Italian firms end feud to fight English 'offensive'

Two rival Italian firms, both descended from revered jurist Francesco Carnelutti, have buried the hatchet and joined forces to fight against 'the offensive launched in Italy by English firms'.

Carnelutti in Milan and Carnelutti in Rome separated in the late 1960s and relations deteriorated when each opened an office in the other city. For years there was a dispute over the use of the Carnelutti name.

Now they have merged, creating Italy's second largest firm, comprising 90 partners and associates with an extra 15 US qualified lawyers in the New York office. There are additional offices in Padua, Naples, Paris and London

Marco Gubitosi, head of the London office, said: 'This constitutes the first significant reply from Italian firms against the international law firms. This return to unity represents only the first step in Carnelutti's expansion, which will continue through a series of acquisitions and agreements with other firms.'

He said the London office would expand from two lawyers to 'five or six' in the near future.

Luca Arnaboldi, a partner with Carnelutti in Milan, said the two firms complement each other very well. The Milan office does mainly corporate work and the Rome office mainly government work.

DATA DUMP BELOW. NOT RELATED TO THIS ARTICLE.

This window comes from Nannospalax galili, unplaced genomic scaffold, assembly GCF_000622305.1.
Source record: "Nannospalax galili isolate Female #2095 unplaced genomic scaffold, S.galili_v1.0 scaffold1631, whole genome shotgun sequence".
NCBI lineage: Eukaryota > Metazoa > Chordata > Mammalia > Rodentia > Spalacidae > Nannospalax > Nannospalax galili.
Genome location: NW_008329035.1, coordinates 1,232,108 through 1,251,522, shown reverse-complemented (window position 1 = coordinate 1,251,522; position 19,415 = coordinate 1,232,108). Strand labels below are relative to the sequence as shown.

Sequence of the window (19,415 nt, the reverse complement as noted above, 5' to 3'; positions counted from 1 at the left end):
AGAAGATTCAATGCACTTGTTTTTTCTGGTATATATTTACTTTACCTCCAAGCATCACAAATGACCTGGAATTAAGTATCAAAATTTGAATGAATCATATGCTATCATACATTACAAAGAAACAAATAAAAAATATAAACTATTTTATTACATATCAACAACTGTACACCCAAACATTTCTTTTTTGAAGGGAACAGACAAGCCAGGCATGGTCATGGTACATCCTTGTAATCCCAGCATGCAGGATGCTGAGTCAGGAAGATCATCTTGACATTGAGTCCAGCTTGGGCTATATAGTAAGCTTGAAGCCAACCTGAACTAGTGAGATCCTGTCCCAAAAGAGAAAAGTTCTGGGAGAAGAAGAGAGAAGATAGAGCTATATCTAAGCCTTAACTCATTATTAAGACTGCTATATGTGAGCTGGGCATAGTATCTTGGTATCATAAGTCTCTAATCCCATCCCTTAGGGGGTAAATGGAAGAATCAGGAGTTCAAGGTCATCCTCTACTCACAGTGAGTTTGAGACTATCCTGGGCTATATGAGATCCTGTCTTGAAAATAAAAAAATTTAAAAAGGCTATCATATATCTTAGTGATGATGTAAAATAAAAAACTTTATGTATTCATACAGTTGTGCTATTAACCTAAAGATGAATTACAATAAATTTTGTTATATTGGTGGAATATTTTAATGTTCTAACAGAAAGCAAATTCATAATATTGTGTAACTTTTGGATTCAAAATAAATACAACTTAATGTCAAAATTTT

Clifford Chance, Simmons & Simmons, Frere Cholmeley Bischoff, Freshfields, Baker & McKenzie and Allen & Overy all have Italian offices. Cleary Gottlieb Steen & Hamilton opens up next month and Linklaters is rumoured to have plans for offices in Italy.

English firms have dismissed the threat posed by the Carnelutti merger.

Nick Wrigley, Clifford Chance's senior Milan partner, says: 'It makes no difference to us. The internal problems of Carnelutti are a real soap opera and this is just another episode. They spend most of their time dissolving and regrouping.'

Another leading British lawyer in Italy said: 'It's not a great threat. It wouldn't surprise me if they were simply making themselves more attractive to an English or US buyer.'

But Arnaboldi denied this. 'Frankly, I don't see how, in the short term, this is possible. We are not looking to lure another firm.'